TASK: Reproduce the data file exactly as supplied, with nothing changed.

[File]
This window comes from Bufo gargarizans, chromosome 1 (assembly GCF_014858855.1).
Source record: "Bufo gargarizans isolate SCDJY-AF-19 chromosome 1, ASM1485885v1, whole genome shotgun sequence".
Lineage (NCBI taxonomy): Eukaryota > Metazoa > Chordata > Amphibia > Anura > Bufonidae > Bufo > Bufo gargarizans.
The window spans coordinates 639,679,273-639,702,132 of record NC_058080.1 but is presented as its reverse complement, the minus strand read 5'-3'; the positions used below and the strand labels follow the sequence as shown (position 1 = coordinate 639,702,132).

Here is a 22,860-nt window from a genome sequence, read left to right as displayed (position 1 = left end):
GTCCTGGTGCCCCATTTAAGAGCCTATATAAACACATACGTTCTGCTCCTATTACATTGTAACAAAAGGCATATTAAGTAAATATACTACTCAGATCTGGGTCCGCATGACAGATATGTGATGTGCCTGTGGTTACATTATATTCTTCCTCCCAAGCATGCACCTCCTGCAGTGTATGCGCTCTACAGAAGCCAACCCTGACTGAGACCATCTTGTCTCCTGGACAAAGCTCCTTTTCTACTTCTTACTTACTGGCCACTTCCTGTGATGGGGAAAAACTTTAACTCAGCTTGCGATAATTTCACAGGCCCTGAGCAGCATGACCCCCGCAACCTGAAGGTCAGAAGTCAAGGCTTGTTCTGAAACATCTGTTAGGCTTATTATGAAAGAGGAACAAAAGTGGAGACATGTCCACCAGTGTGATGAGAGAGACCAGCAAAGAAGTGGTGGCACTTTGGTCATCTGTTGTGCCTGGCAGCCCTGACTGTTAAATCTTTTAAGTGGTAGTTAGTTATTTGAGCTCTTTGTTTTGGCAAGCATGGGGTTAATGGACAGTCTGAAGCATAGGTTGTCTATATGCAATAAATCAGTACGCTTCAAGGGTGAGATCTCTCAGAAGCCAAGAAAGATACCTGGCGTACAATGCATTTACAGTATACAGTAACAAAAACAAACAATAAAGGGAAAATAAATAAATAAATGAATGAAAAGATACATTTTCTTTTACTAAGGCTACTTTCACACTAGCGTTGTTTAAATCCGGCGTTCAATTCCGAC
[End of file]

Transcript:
This window comes from Bufo gargarizans, chromosome 1 (assembly GCF_014858855.1).
Source record: "Bufo gargarizans isolate SCDJY-AF-19 chromosome 1, ASM1485885v1, whole genome shotgun sequence".
Lineage (NCBI taxonomy): Eukaryota > Metazoa > Chordata > Amphibia > Anura > Bufonidae > Bufo > Bufo gargarizans.
The window spans coordinates 639,679,273-639,702,132 of record NC_058080.1 but is presented as its reverse complement, the minus strand read 5'-3'; the positions used below and the strand labels follow the sequence as shown (position 1 = coordinate 639,702,132).

Here is a 22,860-nt window from a genome sequence, read left to right as displayed (position 1 = left end):
GTCCTGGTGCCCCATTTAAGAGCCTATATAAACACATACGTTCTGCTCCTATTACATTGTAACAAAAGGCATATTAAGTAAATATACTACTCAGATCTGGGTCCGCATGACAGATATGTGATGTGCCTGTGGTTACATTATATTCTTCCTCCCAAGCATGCACCTCCTGCAGTGTATGCGCTCTACAGAAGCCAACCCTGACTGAGACCATCTTGTCTCCTGGACAAAGCTCCTTTTCTACTTCTTACTTACTGGCCACTTCCTGTGATGGGGAAAAACTTTAACTCAGCTTGCGATAATTTCACAGGCCCTGAGCAGCATGACCCCCGCAACCTGAAGGTCAGAAGTCAAGGCTTGTTCTGAAACATCTGTTAGGCTTATTATGAAAGAGGAACAAAAGTGGAGACATGTCCACCAGTGTGATGAGAGAGACCAGCAAAGAAGTGGTGGCACTTTGGTCATCTGTTGTGCCTGGCAGCCCTGACTGTTAAATCTTTTAAGTGGTAGTTAGTTATTTGAGCTCTTTGTTTTGGCAAGCATGGGGTTAATGGACAGTCTGAAGCATAGGTTGTCTATATGCAATAAATCAGTACGCTTCAAGGGTGAGATCTCTCAGAAGCCAAGAAAGATACCTGGCGTACAATGCATTTACAGTATACAGTAACAAAAACAAACAATAAAGGGAAAATAAATAAATAAATGAATGAAAAGATACATTTTCTTTTACTAAGGCTACTTTCACACTAGCGTTGTTTAAATCCGGCGTTCAATTCCGAC